five - Welfarisation
Published online by Cambridge University Press: 10 March 2022
Welfarisation is another technology of government through which female illicit drug users are governed. It is the process that constructs individuals or groups as needing social support, or that constitutes them as unworthy of it. Governments themselves create welfarisation through the maintenance of structural inequalities, social and economic marginalisation and its ‘management’. Certain ‘needy’ or ‘at-risk’ groups of individuals are targeted for welfarisation or ‘soft policing’ through formal and informal social control mechanisms (Worrall, 2001). Welfarisation is in principle, benevolent, and may involve the provision of support with social funds, housing, training, jobseeking or childcare. It may prove to be a lifeline for some individuals, but programmes of welfare have long been identified as having (darker) mechanisms of surveillance and social control embedded within them. This relates to Foucault's concept of the ‘carceral continuum’ and his view that regulatory techniques permeate ‘a whole series of institutions … well beyond the frontiers of criminal law’ involving doctors, social workers and educators (1991 , p 297). Drawing on Foucault’s work, Cohen (1985, p 3) argues that liberal capitalist countries such as the UK, Canada and the US all have ‘social control systems’ embedded in their programmes of ‘welfare’ and ideologies of treatment.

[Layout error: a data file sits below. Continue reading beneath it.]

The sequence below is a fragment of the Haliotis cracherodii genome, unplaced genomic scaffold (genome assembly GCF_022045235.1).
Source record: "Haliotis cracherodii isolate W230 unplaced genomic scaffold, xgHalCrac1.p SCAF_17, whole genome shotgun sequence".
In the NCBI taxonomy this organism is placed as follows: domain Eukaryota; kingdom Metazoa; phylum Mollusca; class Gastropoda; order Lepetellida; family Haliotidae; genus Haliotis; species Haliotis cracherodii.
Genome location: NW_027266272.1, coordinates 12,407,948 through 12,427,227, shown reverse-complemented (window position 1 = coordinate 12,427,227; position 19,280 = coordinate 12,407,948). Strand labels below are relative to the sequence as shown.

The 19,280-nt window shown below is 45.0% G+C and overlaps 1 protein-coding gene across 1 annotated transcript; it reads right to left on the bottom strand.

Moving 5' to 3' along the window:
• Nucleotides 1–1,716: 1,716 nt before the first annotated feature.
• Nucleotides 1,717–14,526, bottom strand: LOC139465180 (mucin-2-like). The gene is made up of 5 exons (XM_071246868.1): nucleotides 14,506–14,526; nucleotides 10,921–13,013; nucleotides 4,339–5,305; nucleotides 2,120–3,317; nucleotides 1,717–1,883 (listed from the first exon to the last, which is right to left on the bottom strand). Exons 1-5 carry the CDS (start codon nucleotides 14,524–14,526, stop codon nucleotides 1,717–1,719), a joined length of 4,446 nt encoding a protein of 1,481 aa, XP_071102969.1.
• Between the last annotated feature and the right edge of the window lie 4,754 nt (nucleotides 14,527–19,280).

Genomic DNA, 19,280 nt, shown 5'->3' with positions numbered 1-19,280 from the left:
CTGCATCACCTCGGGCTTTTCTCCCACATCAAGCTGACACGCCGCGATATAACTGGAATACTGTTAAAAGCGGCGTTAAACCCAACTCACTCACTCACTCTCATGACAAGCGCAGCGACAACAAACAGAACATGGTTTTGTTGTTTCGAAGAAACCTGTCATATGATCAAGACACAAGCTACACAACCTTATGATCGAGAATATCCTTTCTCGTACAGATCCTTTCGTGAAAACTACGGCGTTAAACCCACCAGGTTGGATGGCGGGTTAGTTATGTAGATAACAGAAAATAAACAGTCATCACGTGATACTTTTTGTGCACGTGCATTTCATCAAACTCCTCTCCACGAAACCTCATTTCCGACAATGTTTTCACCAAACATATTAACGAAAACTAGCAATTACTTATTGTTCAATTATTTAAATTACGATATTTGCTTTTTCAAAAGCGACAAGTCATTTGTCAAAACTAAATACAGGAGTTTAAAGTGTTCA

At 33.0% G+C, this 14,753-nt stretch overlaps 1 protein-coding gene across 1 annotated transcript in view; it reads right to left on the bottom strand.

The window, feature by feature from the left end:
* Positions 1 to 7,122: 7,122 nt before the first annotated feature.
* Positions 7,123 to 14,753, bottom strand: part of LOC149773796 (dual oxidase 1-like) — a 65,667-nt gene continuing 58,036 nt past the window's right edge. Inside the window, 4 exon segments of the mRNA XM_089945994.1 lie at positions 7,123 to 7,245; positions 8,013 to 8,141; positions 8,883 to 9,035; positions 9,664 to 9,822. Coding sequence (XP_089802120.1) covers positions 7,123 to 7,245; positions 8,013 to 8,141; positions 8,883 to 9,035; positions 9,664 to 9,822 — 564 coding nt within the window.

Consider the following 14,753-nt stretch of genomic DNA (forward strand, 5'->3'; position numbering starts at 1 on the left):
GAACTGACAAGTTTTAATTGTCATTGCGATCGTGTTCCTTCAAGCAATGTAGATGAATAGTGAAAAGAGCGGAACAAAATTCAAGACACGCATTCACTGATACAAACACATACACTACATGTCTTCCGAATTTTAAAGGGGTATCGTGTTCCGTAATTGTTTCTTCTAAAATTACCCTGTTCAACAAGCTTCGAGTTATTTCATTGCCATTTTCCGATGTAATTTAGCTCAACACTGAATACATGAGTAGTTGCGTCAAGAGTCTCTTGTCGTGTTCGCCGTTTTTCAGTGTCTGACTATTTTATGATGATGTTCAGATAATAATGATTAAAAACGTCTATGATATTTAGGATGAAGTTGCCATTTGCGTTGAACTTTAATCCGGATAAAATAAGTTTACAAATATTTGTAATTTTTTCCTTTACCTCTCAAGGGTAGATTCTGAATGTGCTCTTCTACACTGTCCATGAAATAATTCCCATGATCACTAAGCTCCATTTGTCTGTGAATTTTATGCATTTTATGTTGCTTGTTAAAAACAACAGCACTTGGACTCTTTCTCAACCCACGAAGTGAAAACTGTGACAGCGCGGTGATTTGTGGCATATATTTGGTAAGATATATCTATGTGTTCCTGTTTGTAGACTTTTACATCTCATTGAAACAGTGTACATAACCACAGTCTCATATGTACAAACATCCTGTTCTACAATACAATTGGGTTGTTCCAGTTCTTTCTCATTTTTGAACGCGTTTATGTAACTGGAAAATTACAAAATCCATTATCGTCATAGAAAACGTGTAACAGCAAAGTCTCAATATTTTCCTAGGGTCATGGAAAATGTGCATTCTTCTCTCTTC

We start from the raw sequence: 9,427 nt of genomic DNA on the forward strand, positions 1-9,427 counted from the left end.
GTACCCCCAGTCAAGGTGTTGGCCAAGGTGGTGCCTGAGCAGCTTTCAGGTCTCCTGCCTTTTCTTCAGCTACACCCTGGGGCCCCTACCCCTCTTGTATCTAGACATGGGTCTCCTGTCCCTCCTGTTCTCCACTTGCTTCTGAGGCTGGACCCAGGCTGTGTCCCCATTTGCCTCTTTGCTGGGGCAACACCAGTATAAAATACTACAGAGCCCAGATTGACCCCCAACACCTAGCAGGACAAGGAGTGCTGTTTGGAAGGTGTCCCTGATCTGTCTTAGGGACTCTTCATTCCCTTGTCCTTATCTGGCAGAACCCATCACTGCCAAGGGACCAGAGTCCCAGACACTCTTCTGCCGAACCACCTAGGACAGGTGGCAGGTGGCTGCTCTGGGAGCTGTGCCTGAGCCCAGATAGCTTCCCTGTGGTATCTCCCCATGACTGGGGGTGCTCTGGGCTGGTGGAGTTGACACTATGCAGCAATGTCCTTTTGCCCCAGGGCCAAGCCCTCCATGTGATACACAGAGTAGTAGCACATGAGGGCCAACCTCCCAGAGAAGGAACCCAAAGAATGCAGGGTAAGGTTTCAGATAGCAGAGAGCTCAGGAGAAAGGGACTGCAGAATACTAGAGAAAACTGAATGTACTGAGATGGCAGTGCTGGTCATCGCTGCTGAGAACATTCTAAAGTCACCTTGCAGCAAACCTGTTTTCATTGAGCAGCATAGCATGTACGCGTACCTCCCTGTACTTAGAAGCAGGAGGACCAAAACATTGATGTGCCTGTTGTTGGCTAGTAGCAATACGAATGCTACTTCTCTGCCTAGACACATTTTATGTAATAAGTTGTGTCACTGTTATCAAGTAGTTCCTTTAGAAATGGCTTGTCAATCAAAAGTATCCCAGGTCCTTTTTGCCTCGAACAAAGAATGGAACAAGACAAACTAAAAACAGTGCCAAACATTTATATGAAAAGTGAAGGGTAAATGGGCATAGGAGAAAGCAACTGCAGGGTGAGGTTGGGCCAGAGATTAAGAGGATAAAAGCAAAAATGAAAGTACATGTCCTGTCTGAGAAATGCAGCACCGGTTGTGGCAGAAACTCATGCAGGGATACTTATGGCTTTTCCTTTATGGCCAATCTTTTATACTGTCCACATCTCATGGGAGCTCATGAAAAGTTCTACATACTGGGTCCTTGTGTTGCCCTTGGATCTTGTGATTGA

The idea that policies of welfare also operate as mechanisms of control and surveillance particularly over marginalised groups of individuals has been explored and developed by various writers across a range of disciplines and subjects (see Parton, 1991, on child protection; Carlen, 1988, on young women in care; Carrington, 1993, on juvenile girls; Phoenix, 1999, on sex workers). Interventions into the lives of women who use illicit drugs presented as policies and practices of welfare (concerned with their wellbeing) are often experienced as intrusive, coercive and punitive (see Chapter Seven, pp 238–245 and 253–256). Mechanisms of control and surveillance, including practices of welfare, also serve to enforce gendered expectations of behaviour and to reinforce inequalities of gender. The technology of welfarisation is closely related to that of normalisation discussed in the following chapter (see Part Three, pp 142–144).
This chapter investigates the surveillance and regulation of drugusing women through welfare and social work policies and practices.
- The Governance of Female Drug UsersWomen's Experiences of Drug Policy, pp. 117 - 136Publisher: Bristol University PressPrint publication year: 2015